As the world surpasses 18 months since the pandemic began (at the time of this writing), mounting evidence suggests that COVID-19 will be an endemic virus that will continue to shape healthcare delivery for the foreseeable future. In this context, healthcare delivery along the cancer care continuum has suffered, especially for underserved and underrepresented populations. Studies from the U.S. and Europe have shown that cancer screening dropped dramatically during the pandemic. These missed screenings may also worsen preexisting disparities.1
In March of this year, the U.S. Preventive Services Task Force (USPSTF) updated its lung cancer screening guidelines to widen screening eligibility for individuals are who are 50 to 80 years of age and have a 20 pack-years or more smoking history, who either currently smoke or have quit in the last 15 years. This update is projected to double the number of individuals eligible for screening and helps to reach Black patients who have a higher risk of lung cancer at a younger age and with a lower smoking history. The new guidelines aim to help reduce disparities in eligibility for screening.2
It is also well-known that Black patients fare worse in multiple phases of the colorectal cancer continuum — they are less likely to be screened with colonoscopy, are more likely to present with late-disease stages, and have lower 5-year rates of survival following a diagnosis, despite adjustments for disease stage at presentation.3 That’s why the new USPSTF recommendation for adults ages 45–49 means that millions more Americans will receive private insurance coverage for this vital screening.4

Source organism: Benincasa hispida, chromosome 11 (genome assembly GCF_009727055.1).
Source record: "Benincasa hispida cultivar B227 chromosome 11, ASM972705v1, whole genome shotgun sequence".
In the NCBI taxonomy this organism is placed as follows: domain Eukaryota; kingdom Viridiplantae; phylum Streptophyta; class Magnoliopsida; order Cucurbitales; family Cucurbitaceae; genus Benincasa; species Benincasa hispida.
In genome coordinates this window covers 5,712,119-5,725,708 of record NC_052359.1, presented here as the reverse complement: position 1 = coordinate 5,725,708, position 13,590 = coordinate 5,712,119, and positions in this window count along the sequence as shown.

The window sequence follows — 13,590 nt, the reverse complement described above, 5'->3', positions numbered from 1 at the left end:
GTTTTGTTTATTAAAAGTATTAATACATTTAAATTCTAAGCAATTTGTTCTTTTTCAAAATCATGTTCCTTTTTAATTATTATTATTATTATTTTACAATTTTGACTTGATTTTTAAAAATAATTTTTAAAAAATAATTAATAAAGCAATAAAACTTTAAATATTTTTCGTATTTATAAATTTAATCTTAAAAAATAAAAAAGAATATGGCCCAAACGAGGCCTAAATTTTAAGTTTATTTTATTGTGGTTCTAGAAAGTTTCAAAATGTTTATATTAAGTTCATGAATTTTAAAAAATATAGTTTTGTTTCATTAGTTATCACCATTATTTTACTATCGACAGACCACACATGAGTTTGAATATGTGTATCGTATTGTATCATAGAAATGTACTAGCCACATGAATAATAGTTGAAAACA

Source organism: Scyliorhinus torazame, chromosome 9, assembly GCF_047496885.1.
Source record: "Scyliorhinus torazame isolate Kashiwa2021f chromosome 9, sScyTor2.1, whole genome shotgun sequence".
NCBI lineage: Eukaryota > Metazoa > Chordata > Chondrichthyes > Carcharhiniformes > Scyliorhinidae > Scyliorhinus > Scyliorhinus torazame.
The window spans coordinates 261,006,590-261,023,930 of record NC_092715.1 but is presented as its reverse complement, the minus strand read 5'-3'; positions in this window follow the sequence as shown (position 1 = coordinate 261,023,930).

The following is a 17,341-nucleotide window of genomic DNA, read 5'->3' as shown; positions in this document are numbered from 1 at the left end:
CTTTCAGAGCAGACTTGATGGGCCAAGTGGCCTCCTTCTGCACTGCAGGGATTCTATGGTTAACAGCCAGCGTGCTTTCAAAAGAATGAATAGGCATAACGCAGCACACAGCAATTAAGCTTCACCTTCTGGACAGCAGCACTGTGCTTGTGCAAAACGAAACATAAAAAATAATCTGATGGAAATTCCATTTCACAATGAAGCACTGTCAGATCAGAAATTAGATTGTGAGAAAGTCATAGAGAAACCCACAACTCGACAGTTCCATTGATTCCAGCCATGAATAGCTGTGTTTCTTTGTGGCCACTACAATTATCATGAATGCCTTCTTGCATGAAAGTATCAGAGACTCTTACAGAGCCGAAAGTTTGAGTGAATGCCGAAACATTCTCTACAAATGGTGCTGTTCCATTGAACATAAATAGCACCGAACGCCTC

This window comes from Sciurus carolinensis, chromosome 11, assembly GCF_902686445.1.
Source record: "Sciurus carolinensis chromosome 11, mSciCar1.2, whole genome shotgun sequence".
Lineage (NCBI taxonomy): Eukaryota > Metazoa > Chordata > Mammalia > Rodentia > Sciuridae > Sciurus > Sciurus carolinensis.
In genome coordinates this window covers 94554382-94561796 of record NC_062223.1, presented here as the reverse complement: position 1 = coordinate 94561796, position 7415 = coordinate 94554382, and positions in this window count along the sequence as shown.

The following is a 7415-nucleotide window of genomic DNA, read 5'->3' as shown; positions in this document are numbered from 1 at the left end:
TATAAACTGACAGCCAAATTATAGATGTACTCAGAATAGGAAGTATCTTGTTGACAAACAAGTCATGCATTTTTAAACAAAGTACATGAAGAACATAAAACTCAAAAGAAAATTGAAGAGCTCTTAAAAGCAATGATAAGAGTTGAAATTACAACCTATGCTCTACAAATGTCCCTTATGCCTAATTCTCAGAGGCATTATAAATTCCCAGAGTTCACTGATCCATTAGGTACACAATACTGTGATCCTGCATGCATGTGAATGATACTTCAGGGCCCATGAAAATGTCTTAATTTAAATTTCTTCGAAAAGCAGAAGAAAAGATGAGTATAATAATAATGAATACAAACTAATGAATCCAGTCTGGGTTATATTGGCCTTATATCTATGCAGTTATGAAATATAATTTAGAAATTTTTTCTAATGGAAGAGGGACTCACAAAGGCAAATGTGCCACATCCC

There are also disparities in LGBTQIA+ communities that have to be addressed to improve cancer outcomes. These disparities have been attributed to lack of access, lack of insurance, and other barriers to care in this population.5
The COVID-19 pandemic’s aftershocks on healthcare will be long-lasting and worldwide. Although its challenges have forced a reckoning in how we provide care, the pandemic also provides an unparalleled opportunity to reorganize and address the existing disparities. To do so, we must focus on just access to high-quality care and access to screening, both of which are necessary to achieve health equity. The College is urging members to get involved and take on leadership roles in screening programs and outreach efforts. The pages of this special issue of the Bulletin take us through exactly how we, as radiologists, can lead the way.